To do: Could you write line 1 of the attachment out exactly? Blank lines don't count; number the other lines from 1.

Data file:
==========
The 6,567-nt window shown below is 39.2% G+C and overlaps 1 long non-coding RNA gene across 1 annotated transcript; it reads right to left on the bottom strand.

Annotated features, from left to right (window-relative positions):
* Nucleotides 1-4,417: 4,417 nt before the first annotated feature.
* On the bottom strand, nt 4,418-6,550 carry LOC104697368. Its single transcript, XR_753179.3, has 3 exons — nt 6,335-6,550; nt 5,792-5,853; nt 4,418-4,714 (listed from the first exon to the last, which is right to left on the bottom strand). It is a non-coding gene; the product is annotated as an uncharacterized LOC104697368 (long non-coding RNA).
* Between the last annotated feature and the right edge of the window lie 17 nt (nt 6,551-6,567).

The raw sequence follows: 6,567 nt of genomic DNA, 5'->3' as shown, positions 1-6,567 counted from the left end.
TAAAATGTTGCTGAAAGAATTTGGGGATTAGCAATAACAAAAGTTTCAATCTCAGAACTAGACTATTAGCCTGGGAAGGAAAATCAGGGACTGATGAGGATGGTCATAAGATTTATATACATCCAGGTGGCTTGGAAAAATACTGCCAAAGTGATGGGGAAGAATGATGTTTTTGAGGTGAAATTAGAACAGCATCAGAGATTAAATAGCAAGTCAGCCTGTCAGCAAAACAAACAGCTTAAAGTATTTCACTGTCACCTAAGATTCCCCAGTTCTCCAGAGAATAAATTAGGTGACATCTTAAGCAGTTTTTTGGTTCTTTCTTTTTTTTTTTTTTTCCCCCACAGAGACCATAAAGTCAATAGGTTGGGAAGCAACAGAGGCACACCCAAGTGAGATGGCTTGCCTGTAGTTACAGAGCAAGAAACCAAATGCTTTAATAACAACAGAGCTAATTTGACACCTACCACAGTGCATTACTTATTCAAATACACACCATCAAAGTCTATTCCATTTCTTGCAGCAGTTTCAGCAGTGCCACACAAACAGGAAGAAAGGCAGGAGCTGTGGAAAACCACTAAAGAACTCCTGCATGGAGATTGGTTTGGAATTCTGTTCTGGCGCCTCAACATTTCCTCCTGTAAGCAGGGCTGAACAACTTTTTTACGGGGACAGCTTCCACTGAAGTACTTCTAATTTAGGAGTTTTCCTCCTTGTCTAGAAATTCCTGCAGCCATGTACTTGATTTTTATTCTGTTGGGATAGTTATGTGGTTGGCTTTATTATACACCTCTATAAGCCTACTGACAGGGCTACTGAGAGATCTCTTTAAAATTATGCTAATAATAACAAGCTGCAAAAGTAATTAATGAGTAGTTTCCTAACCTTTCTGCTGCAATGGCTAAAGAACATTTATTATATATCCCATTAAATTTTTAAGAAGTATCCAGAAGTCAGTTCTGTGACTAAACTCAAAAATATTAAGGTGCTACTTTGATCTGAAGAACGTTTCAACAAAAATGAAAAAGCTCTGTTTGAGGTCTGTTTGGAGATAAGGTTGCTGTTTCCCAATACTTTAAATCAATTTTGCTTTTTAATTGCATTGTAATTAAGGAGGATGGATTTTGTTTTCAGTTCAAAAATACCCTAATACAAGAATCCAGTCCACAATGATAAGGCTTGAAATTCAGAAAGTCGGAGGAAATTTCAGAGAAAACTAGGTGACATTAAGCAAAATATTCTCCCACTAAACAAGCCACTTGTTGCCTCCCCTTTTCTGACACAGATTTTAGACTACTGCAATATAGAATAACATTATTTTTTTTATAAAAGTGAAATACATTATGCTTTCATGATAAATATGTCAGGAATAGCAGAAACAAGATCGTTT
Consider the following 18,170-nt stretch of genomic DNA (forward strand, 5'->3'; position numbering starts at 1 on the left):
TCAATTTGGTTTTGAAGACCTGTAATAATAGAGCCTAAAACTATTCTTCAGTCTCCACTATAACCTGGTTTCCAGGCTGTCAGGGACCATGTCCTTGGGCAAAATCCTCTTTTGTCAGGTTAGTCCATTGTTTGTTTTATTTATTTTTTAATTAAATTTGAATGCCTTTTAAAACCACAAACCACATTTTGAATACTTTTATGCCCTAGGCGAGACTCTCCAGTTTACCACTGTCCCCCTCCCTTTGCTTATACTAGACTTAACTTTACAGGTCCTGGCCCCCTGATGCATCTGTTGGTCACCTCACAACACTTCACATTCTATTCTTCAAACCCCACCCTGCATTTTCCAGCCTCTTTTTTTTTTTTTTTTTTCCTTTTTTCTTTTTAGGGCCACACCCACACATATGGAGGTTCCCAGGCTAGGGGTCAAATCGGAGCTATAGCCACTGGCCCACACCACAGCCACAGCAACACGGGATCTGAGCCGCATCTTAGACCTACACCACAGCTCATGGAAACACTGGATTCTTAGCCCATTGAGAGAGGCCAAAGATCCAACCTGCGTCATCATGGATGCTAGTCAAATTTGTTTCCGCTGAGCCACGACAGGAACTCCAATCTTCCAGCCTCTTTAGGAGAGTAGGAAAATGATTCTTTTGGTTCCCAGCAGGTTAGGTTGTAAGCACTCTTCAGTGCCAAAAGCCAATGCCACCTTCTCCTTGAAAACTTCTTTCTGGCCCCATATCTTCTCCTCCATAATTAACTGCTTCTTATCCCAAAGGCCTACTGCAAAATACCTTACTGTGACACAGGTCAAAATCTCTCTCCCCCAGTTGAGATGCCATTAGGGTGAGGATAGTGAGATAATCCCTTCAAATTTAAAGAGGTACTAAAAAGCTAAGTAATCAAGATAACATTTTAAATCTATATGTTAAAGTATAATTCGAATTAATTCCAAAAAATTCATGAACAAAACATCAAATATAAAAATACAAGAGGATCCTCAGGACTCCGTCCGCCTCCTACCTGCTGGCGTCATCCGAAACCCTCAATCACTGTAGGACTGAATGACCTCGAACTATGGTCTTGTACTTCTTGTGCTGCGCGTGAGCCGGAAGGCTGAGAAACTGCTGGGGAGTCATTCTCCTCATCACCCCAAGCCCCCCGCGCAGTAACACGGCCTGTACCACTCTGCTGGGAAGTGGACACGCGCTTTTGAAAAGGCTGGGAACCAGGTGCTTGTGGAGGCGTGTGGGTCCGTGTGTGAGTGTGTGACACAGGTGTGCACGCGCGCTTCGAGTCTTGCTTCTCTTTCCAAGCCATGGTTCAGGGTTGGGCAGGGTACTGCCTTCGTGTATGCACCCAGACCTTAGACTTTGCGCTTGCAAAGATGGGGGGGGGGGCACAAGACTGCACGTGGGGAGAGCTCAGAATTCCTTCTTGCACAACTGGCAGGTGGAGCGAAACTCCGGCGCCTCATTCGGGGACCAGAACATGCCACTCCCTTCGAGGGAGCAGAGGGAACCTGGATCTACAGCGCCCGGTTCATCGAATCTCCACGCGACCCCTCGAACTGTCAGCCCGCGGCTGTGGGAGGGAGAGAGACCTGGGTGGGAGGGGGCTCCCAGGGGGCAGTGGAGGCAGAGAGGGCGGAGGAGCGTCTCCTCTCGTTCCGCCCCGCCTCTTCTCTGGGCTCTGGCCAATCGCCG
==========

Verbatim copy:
The 6,567-nt window shown below is 39.2% G+C and overlaps 1 long non-coding RNA gene across 1 annotated transcript; it reads right to left on the bottom strand.